Buying a 2005 BMW 330xi


I’m looking for any advice on what to look for when shopping for this car. I’ve already test drove it and know I love the handling and performance. I just feel in my element behind the wheel. How many miles should I be looking for? Below 40k? I major decision has been to buy a certified from a BMW dealer or save $2,000-$4,000 or so buying from a random dealer or used car dealer. Does anyone feel the certified tag is just a gimmick to make money? The extended two year warranty matters very little to me. How much should I expect to pay for one with leather and about 30k?

Thanks everyone!


A certified car that is backed by BMW has had a number of evaluations done to ensure that it is worth the certification. BMW provides a warranty for the car beyond the usual new car warranty. Check it out here:

It might be worth it to you if yo plan to keep the car for a long time.


BMW certified is a nice comfy feeling however you pay for it. The likely case is that the difference for a certified BMW you will not pay out being your own warranty company(eg paying repair out of pocket).

If you buy used look for one from a private owner with full dealer records. BMW/Audi is a smart company for servicing the first 4yrs 50k miles. They include it into the purchase price. Lexus and MB fall on their face in this aspect turning their owners off with overpriced but very cushy service paid out of pocket. MB & lexus may find their (lease)cars at Jiffy Lube with improper oil changes/service by low wage oil change techs and no service check performed otherwise by technicians.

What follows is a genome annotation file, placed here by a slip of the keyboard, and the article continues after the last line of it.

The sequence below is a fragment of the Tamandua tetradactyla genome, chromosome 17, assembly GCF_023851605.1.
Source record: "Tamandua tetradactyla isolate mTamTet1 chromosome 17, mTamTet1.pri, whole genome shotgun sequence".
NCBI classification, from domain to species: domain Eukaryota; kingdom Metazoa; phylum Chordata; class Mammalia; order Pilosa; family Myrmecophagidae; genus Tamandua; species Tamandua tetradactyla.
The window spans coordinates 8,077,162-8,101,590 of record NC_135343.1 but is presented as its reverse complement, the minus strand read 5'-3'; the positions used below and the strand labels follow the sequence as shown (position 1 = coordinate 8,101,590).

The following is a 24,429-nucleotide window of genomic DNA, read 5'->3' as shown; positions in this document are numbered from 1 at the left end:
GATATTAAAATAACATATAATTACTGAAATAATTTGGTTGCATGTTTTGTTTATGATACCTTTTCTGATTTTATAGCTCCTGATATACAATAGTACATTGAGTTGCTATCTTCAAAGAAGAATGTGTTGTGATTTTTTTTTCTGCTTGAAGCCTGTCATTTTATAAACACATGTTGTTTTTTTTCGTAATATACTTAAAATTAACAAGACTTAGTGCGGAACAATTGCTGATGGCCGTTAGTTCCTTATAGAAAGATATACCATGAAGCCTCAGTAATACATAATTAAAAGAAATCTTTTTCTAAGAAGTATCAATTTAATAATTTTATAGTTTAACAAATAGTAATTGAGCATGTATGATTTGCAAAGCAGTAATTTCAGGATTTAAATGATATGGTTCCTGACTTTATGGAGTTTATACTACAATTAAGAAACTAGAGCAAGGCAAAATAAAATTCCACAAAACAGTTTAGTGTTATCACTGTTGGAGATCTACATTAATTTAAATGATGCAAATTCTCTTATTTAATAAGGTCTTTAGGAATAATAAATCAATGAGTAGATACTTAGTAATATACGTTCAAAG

BMW/Rolls Royce is not part of the VW/Audi/Bentley/Porsche group, though they may offer similar maintenance packages.



Excellent choice of vehicle to pursue. Although I would suggest if you plan on keeping the vehicle for a long time to skip the all-wheel drive model and instead opt for a 330I instead. The rear wheel drive model will have slightly better fuel mileage and in the long run be less costly to repair. The year you are interested in is a good one, as BMW had sorted out all the small issues with these cars by then. In fact 2004 or later is fine for these cars known as the “E46” in BMW circles (3 series cars built between 1999 and 2006).